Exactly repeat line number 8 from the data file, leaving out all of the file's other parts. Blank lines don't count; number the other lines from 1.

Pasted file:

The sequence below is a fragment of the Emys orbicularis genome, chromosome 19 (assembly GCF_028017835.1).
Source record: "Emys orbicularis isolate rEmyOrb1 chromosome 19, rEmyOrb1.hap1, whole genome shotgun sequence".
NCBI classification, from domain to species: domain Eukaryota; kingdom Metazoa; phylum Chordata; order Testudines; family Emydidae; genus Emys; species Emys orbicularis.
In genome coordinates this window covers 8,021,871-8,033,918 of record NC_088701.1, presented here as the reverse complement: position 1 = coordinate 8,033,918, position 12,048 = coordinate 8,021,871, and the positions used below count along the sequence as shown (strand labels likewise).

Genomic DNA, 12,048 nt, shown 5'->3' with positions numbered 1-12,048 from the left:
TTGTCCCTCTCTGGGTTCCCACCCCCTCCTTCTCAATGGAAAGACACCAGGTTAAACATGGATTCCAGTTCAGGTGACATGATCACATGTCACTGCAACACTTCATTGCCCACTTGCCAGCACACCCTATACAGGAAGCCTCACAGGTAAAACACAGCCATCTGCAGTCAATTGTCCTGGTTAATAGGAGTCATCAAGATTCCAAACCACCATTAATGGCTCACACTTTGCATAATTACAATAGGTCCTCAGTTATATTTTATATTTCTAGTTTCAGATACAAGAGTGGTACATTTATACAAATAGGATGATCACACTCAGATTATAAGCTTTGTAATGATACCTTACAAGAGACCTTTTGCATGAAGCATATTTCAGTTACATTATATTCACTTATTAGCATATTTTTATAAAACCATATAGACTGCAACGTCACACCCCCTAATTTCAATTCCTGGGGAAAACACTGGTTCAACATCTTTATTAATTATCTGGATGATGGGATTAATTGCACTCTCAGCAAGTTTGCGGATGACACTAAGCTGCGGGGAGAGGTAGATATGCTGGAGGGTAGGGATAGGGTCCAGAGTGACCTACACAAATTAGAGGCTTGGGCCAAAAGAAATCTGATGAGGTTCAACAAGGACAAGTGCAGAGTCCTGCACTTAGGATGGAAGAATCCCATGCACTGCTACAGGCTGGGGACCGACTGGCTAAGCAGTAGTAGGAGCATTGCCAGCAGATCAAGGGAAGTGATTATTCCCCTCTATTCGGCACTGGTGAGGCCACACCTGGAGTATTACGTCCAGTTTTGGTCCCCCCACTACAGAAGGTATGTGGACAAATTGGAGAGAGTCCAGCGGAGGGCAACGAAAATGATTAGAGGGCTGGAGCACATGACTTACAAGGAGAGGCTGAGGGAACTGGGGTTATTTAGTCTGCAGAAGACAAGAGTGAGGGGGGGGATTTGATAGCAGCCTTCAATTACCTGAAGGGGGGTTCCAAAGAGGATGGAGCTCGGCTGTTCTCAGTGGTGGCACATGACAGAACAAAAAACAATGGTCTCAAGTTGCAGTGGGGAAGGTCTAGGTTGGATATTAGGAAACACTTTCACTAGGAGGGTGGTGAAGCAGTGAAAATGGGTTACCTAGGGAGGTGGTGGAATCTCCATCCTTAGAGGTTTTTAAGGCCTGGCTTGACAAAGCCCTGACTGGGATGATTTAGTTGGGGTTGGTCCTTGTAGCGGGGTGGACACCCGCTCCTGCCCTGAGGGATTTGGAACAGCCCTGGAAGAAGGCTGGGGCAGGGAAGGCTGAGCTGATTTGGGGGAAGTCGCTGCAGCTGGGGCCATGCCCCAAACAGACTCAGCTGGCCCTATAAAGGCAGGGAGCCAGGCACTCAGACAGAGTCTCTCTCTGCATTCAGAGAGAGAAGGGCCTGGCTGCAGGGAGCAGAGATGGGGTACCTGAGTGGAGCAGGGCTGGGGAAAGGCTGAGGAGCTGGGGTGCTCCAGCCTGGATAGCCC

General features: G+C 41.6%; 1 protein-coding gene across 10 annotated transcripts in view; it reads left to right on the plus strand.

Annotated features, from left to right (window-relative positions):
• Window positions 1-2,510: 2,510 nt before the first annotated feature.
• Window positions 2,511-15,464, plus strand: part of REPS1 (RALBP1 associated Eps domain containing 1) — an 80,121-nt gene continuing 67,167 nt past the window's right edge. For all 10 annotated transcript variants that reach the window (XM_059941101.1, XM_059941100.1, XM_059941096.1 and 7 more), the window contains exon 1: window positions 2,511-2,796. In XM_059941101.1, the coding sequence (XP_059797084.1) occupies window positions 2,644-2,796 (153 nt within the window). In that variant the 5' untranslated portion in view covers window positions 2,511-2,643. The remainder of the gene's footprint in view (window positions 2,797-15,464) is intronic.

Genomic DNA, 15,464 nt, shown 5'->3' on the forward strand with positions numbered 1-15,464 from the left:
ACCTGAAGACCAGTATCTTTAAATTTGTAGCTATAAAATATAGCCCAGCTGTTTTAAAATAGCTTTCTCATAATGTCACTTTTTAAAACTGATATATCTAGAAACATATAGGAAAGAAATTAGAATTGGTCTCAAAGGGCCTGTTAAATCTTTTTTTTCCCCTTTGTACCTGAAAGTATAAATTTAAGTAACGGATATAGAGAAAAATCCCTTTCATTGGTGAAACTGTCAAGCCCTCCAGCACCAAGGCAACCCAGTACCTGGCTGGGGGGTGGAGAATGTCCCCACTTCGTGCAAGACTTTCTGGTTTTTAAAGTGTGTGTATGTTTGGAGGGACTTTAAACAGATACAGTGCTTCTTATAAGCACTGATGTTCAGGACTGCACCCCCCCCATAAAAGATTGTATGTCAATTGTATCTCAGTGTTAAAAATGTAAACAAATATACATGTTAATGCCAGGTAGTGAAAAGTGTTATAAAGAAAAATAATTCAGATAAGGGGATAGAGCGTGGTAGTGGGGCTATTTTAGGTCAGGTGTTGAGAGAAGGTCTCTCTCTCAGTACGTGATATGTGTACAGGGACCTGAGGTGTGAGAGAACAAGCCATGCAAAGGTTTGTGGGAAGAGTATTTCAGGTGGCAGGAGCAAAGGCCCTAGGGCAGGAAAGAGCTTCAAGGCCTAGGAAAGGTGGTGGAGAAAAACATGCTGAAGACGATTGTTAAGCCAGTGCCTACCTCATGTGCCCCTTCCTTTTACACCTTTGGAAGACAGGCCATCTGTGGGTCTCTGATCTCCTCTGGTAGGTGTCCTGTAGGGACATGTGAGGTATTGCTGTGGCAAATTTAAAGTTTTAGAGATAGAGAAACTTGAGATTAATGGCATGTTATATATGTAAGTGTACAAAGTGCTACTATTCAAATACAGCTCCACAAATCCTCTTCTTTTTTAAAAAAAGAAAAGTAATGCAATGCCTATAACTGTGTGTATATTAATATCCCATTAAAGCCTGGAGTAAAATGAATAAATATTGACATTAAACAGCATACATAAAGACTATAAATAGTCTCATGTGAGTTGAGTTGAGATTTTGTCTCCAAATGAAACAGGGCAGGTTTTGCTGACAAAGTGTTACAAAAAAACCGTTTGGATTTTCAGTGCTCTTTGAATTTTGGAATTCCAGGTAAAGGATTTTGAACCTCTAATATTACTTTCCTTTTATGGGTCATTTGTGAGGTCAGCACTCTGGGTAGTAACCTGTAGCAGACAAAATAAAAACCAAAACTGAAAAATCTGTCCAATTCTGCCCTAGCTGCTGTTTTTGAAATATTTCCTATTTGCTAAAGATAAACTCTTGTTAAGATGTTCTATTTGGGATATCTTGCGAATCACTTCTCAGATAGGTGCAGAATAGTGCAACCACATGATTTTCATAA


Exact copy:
Annotated features, from left to right (window-relative positions):